PSYCHOLOGY & COACHING
It is approaching the time of year when many athletes are contemplating their goals and aspirations for the season ahead. This task should not be undervalued as it can have a profound impact upon the success, both actual and perceived, of the athlete. This short article will first introduce three different types of goals. It will then explain how to create goals with reference to the S.M.A.R.T framework. Finally, the article will conclude by explaining how to amalgamate this information together into an effective goal-setting strategy.
Dr Alex Jane Smethurst
There are three main types of goals which athletes can establish:
Outcome Goals - This type of goal is result-oriented. Examples could include winning or podiuming in a particular race, qualifying for the world championships, or achieving a desired time. Outcome goals often hold a lot of meaning to athletes. As such, failing to achieve these goals can lead to high levels of anxiety and frustration. Unfortunately, there are a lot of factors outside of the athletes control (e.g., the performance of other competitors, weather conditions, mechanical problems) which can lead to the goal not being met.
Performance Goals - This type of goal focuses on attaining a specific standard. For example, achieving an average power of 200 watts for a 100 mile time trial. This type of goal is less reliant upon external factors and allows athletes to maintain a sense of control irrespective of what is happening around them.
Process Goals - This type of goal is concerned with executing and tracking actionable behaviours over a sustained period. Examples could relate to weekly mileage, composition of sessions (e.g., swimming, cycling, running, strength training), and hours of sleep etc. Of the three types of goals, these are the most controllable.
The acronym SMART can be a useful framework when creating goals. It stands for:
Specific - First, an athlete should consider what they want to accomplish and the actions required to get there. From there clear and quantifiable goals can be established. Examples could be to complete a marathon or increase functional threshold power by 20 watts.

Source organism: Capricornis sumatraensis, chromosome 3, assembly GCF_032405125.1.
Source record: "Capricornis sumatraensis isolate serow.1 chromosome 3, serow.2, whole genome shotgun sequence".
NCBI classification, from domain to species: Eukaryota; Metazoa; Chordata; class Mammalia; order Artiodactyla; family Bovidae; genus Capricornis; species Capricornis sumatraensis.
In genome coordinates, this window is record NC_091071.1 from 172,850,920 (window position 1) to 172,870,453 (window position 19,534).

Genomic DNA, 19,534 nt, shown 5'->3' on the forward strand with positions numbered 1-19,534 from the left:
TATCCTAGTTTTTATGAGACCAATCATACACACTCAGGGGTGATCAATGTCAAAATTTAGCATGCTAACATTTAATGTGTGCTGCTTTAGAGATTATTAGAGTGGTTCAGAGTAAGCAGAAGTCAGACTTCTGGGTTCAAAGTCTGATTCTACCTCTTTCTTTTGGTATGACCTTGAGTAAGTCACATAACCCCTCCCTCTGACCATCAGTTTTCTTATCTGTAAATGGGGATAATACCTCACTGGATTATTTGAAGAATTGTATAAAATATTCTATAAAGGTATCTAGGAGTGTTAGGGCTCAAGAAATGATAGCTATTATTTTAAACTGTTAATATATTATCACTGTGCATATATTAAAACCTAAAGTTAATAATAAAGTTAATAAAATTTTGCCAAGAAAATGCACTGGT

Measurable - Progress should be able to be tracked and completion of the goal easily established. Wearable devices (e.g., Garmin) can help in the tracking of process goals related to recovery, training volume etc.
Attainable - Goals can be challenging however they also should be achievable. Setting an unattainable goal can cause frustration and potentially damage an athlete’s self-efficacy. Previous results, training data and physiological testing can all prove helpful in establishing realistic goals.
Relevant - A goal should hold personal meaning and significance for the athlete. It should align with their values and long-term objectives. This helps maintain the athlete's motivation and commitment when faced with adversity.
Time-Based - A realistic time frame should be established for the goal/s to be achieved. For many athletes, this will be pre-determined based on event calendars/schedules.
Outcome goals hold the most meaning to athletes. However, this type of goal also poses the greatest risk to the athlete’s motivation and self efficacy. This does not mean that athletes should not have this type of goal. Instead, this goal should be worked backwards from to create performance and process goals. An athlete needs to consider what will be required of them both on a daily basis (i.e., process goals) and on the race day itself (i.e., performance goals) to give them the best possible chance of achieving the outcome goal. Below is an example:
Outcome goal: To win Ironman Kalmar
Performance goal: Hold an average power of 210 watts on the bike (based on a comprehensive analysis of previous times, aerodynamics etc)
Process goal: Complete three bike sessions per week, consume 90g carbs per hour on long rides
Ultimately, it is the creation and successful completion of SMART process goals that allows athletes to achieve what is truly meaningful for them in the sport - consistency is the key to success!
The below systematic review collates research on goal setting theory. It discusses the complexity of the topic in light of the inconsistent research findings. The paper also emphasises the importance of tailoring goals to an athlete’s individual needs. As such, the above recommendations should be considered a good starting point upon which athletes can build dependent upon their own requirements.
Jeong, Y. H., Healy, L. C., & McEwan, D. (2023). The application of goal setting theory to goal setting interventions in sport: A systematic review. International review of sport and exercise psychology, 16(1), 474-499.
If you need help or advice on with goal-setting or season planning, get in touch with us. We are here to support you on your journey to success.